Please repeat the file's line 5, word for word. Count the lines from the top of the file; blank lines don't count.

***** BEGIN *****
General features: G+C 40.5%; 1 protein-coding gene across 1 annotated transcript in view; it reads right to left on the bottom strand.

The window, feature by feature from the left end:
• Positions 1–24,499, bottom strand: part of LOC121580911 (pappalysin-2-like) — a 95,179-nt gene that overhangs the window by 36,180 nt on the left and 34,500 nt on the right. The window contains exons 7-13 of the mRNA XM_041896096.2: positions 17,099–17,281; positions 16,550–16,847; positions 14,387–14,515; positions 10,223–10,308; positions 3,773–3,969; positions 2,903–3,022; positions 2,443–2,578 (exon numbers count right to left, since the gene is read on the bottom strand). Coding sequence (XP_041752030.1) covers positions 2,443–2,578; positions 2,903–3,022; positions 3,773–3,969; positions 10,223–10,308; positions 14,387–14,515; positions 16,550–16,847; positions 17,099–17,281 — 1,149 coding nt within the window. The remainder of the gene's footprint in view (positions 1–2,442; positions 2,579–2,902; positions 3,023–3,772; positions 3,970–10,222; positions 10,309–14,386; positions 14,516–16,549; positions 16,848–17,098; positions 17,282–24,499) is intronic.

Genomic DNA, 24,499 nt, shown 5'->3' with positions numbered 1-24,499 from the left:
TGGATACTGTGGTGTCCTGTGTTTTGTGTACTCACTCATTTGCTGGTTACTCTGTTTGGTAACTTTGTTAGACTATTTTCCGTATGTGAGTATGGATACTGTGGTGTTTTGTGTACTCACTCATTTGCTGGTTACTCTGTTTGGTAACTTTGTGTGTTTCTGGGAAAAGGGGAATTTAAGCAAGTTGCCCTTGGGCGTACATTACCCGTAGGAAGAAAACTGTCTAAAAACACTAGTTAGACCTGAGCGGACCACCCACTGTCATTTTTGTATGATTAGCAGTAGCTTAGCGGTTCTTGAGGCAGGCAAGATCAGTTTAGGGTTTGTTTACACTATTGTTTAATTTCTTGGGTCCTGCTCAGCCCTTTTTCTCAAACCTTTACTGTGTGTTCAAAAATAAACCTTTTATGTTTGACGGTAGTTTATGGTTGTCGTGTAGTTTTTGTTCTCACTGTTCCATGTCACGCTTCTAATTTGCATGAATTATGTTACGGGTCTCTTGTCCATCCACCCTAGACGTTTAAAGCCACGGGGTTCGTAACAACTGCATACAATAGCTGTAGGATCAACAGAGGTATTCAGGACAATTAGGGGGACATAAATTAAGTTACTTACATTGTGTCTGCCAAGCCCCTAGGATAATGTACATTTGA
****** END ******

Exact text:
TGGATACTGTGGTGTCCTGTGTTTTGTGTACTCACTCATTTGCTGGTTACTCTGTTTGGTAACTTTGTTAGACTATTTTCCGTATGTGAGTATGGATACTGTGGTGTTTTGTGTACTCACTCATTTGCTGGTTACTCTGTTTGGTAACTTTGTGTGTTTCTGGGAAAAGGGGAATTTAAGCAAGTTGCCCTTGGGCGTACATTACCCGTAGGAAGAAAACTGTCTAAAAACACTAGTTAGACCTGAGCGGACCACCCACTGTCATTTTTGTATGATTAGCAGTAGCTTAGCGGTTCTTGAGGCAGGCAAGATCAGTTTAGGGTTTGTTTACACTATTGTTTAATTTCTTGGGTCCTGCTCAGCCCTTTTTCTCAAACCTTTACTGTGTGTTCAAAAATAAACCTTTTATGTTTGACGGTAGTTTATGGTTGTCGTGTAGTTTTTGTTCTCACTGTTCCATGTCACGCTTCTAATTTGCATGAATTATGTTACGGGTCTCTTGTCCATCCACCCTAGACGTTTAAAGCCACGGGGTTCGTAACAACTGCATACAATAGCTGTAGGATCAACAGAGGTATTCAGGACAATTAGGGGGACATAAATTAAGTTACTTACATTGTGTCTGCCAAGCCCCTAGGATAATGTACATTTGA